Podium in a new look

In spa­cious bath­rooms, the podi­um, along with solv­ing tech­ni­cal prob­lems, can per­form the same func­tion as in oth­er rooms,- visu­al­ly divide the room into func­tion­al zones (in com­bined bath­rooms, in this way they sep­a­rate the bath from the toi­let, some­times com­bin­ing the designed floor lev­el dif­fer­ence with semi-par­ti­tions, screens andt.d.).

ATin a small bath­room, the podi­um appears in a new look, becom­ing minia­ture, more like a wide step or a small stand,- after all, it is nec­es­sary to leave a free “street” suf­fi­cient for a nor­mal pas­sage. Yes, and design­ers do not advise mak­ing a podi­um in the bath­room, exceed­ing half the floor area in terms of footage. How­ev­er, with the main artis­tic task- select a cer­tain zone or ele­ment of the sit­u­a­tion (in the role of which the bath most often acts as the main per­son involved in the home water area)- a com­pact podi­um will do just fine.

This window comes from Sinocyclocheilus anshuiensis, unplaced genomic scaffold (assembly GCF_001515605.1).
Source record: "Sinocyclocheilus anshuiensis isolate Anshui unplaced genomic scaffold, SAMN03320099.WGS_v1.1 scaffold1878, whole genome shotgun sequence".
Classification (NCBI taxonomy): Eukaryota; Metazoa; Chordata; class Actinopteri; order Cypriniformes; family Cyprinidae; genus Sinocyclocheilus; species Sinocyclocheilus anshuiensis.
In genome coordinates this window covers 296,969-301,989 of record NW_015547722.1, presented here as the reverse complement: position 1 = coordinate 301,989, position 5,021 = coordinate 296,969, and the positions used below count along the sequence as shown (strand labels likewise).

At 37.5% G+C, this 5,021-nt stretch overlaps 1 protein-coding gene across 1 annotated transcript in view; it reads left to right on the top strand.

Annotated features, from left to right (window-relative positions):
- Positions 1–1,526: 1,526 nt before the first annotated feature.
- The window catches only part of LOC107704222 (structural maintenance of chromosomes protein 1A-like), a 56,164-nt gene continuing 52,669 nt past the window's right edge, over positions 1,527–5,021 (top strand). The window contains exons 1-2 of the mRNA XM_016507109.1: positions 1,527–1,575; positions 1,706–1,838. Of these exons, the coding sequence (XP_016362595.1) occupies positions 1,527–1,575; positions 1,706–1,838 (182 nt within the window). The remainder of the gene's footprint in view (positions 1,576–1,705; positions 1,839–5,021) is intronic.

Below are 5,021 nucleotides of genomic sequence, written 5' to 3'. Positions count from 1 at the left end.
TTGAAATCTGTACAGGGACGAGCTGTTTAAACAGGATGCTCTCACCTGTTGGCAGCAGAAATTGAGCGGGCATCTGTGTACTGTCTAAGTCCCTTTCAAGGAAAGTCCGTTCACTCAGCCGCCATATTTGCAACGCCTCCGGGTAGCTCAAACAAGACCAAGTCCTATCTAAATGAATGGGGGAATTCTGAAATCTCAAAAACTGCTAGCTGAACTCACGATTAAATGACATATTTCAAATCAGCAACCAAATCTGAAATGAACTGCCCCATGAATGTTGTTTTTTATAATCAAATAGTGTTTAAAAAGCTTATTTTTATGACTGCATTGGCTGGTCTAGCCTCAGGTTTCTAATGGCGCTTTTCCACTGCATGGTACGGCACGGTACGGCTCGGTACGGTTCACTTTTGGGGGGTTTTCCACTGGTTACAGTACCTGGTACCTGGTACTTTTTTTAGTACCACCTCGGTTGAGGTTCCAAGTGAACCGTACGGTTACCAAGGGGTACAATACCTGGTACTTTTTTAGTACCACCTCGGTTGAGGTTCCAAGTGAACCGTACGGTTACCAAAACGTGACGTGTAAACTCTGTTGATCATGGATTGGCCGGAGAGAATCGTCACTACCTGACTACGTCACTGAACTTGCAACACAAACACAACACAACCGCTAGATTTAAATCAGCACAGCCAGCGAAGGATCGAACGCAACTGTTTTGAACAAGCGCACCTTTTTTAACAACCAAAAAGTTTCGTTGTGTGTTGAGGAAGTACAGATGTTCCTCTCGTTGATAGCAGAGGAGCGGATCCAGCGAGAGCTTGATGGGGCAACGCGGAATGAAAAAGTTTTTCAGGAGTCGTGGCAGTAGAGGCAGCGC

Who would not like to have a small Turk­ish bath in their apart­ment, or a Japan­ese bath, or a per­son­al cor­ner of the sea coast, or a bay of a for­est lake instead of a bor­ing, pure­ly util­i­tar­i­an bath­room? Such a goal is quite achiev­able, espe­cial­ly if you have at your dis­pos­al the whole range of mod­ern mate­ri­als and a pro­fes­sion­al set of dec­o­rat­ing tech­niques. AndOf course, it is nec­es­sary to give a new look to the bath, cre­at­ing a frame for it that effec­tive­ly fits into the inte­ri­or. Thus, in rela­tion to the “wet” zone, the term “podi­um” itself some­what changes its mean­ing.- here it is not only a con­struc­tive solu­tion for the floor, but also a way to install the font. More­over, they build a box designed to dis­guise com­mu­ni­ca­tions, as well as the bath itself (that is, its out­er sur­face, leav­ing only the rim vis­i­ble). Such a podi­um is often not at all intend­ed for walk­ing and is not much larg­er than the actu­al bath­tub.